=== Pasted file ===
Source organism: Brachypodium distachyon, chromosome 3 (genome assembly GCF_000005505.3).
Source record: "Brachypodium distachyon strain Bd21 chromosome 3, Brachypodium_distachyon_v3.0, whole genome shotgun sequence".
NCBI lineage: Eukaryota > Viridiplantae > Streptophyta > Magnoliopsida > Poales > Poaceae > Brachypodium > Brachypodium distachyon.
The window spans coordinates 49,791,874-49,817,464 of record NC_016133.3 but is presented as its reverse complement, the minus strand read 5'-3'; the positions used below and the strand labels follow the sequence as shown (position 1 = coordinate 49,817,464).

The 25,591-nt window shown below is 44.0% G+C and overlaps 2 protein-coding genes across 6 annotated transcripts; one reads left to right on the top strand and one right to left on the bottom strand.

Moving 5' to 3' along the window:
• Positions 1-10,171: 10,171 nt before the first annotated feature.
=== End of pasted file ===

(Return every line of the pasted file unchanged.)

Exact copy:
Source organism: Brachypodium distachyon, chromosome 3 (genome assembly GCF_000005505.3).
Source record: "Brachypodium distachyon strain Bd21 chromosome 3, Brachypodium_distachyon_v3.0, whole genome shotgun sequence".
NCBI lineage: Eukaryota > Viridiplantae > Streptophyta > Magnoliopsida > Poales > Poaceae > Brachypodium > Brachypodium distachyon.
The window spans coordinates 49,791,874-49,817,464 of record NC_016133.3 but is presented as its reverse complement, the minus strand read 5'-3'; the positions used below and the strand labels follow the sequence as shown (position 1 = coordinate 49,817,464).

The 25,591-nt window shown below is 44.0% G+C and overlaps 2 protein-coding genes across 6 annotated transcripts; one reads left to right on the top strand and one right to left on the bottom strand.

Moving 5' to 3' along the window:
• Positions 1-10,171: 10,171 nt before the first annotated feature.